European Union Prepares First AI Law

ai gavel

In April 2021, the European Commission published draft legislation regulating artificial intelligence (AI).

According to the European Parliament,

As part of its digital strategy, the EU wants to regulate artificial intelligence (AI) to ensure better conditions for the development and use of this innovative technology. AI can create many benefits, such as better healthcare, safer and cleaner transport, more efficient manufacturing, and cheaper and more sustainable energy.

According to the Parliament,

Parliament’s priority is ensuring that AI systems used in the EU are safe, transparent, traceable, non-discriminatory, and environmentally friendly. AI systems should be overseen by people rather than by automation to prevent harmful outcomes.

The draft defines AI as

Software developed with machine learning, logic, and knowledge-based or statistical approaches that “can, for a given set of human-defined objectives, generate outputs such as content, predictions, recommendations, or decisions influencing the environments they interact with.”

A “Provider” is an entity, such as a company, that offers an AI system.

A “User” is a person or entity that uses such a system.

Providers and Users outside the EU are subject to EU law if the AI system is used in the EU.

Interestingly, the law excludes AI used for weapons and other military purposes.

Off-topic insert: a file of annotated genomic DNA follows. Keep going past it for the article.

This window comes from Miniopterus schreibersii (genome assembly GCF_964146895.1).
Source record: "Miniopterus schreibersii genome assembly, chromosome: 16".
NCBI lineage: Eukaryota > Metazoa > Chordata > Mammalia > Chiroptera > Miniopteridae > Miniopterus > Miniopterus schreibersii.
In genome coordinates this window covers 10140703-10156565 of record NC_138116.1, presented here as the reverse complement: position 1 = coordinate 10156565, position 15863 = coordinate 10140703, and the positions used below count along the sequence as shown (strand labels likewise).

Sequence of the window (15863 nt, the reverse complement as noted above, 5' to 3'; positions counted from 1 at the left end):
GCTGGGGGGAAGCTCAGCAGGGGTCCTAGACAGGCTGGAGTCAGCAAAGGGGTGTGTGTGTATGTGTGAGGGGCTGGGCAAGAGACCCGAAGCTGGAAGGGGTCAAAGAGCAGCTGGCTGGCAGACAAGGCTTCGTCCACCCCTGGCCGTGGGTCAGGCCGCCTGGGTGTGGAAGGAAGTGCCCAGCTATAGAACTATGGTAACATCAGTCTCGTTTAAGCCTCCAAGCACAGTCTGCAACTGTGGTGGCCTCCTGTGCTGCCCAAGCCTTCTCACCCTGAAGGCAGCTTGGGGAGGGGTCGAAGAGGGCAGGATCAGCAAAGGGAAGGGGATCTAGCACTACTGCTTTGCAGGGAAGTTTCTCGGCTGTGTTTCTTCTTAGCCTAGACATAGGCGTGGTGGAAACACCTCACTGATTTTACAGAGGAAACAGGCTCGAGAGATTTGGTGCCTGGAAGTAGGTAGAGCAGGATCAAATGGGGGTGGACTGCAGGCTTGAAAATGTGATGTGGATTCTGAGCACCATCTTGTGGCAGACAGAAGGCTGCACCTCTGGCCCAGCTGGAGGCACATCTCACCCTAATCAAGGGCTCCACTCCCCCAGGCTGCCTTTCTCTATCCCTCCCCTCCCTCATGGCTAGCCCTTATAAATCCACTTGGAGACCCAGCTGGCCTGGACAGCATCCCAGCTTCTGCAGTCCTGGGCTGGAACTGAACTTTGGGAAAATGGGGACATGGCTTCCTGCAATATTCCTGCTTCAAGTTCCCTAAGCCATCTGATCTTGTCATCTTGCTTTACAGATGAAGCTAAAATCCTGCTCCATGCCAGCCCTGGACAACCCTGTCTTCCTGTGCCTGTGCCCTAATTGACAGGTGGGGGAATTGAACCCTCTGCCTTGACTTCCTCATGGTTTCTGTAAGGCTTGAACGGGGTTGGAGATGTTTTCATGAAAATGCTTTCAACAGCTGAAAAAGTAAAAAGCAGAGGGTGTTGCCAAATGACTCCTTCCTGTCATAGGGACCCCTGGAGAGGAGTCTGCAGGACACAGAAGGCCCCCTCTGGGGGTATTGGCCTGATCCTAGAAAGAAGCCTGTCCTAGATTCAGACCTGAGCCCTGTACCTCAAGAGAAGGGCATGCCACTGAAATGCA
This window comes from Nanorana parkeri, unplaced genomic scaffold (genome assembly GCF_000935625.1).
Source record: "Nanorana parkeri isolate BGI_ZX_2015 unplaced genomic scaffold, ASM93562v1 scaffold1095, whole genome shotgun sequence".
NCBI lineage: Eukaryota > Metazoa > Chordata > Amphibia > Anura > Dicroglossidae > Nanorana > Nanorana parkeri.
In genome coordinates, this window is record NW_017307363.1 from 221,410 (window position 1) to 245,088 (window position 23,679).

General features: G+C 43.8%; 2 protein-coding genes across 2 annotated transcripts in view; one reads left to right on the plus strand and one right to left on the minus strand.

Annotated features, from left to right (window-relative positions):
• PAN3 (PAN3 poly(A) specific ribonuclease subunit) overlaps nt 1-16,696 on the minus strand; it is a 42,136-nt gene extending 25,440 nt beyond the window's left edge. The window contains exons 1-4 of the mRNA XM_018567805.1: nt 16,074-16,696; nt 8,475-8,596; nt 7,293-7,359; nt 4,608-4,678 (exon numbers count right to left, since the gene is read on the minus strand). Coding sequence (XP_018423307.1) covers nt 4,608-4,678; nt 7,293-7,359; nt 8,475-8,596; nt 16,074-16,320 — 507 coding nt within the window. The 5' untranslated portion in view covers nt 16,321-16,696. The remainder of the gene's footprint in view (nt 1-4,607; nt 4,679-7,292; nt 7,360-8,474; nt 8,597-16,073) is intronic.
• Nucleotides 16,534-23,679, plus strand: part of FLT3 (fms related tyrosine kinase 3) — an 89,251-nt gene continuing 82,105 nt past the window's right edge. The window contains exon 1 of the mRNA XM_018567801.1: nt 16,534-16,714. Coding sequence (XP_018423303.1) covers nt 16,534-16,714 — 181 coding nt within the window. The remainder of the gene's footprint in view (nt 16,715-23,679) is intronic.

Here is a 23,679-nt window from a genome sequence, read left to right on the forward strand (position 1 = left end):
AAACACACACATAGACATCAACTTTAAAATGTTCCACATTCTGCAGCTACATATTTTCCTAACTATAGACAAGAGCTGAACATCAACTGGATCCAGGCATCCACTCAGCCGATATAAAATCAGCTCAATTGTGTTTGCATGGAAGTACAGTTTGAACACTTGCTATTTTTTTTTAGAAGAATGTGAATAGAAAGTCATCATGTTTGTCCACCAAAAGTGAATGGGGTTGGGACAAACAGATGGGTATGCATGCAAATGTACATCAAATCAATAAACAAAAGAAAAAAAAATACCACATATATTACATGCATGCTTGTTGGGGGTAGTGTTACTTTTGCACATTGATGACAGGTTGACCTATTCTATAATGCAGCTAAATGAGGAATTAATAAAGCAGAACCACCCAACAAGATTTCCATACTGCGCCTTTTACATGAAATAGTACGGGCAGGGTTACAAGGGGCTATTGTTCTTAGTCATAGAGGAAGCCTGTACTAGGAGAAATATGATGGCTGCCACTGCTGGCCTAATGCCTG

The EU regulatory framework for AI analyzes and classifies AI systems according to the risks they pose to users. Riskier systems will be subject to more regulation.

High-risk systems are those that “negatively affect safety or fundamental rights.” These fall into two categories:

  1. AI systems used in products falling under the EU’s product safety legislation. This includes toys, aviation, cars, medical devices, and lifts (elevators).
  2. AI systems falling into eight specific areas that will have to be registered in an EU database:
    1. Biometric identification and categorization of natural persons
    2. Management and operation of critical infrastructure
    3. Education and vocational training
    4. Employment, worker management, and access to self-employment
    5. Access to and enjoyment of essential private services and public services and benefits
    6. Law enforcement
    7. Migration, asylum, and border control management
    8. Assistance in legal interpretation and application of the law.

The draft legislation prohibits AI systems that are considered a threat to people. These include:

  • Distorting a person’s behavior that causes or is likely to cause physical or psychological harm by deploying subliminal techniques or by exploiting vulnerabilities due to the person’s age or physical or mental disability, such as voice-activated toys that encourage dangerous behavior in children;
  • “Social scoring” by public authorities based on social behavior, socioeconomic status, or characteristics leading to detrimental or unfavorable treatment of particular groups of people;
  • Real-time and remote biometric identification in public spaces for law enforcement purposes, unless necessary for a targeted crime search or prevention of substantial threats.

People must also be notified when interacting with AI systems if it’s not apparent. However, this doesn’t apply when the AI detects, prevents, investigates, or prosecutes crimes.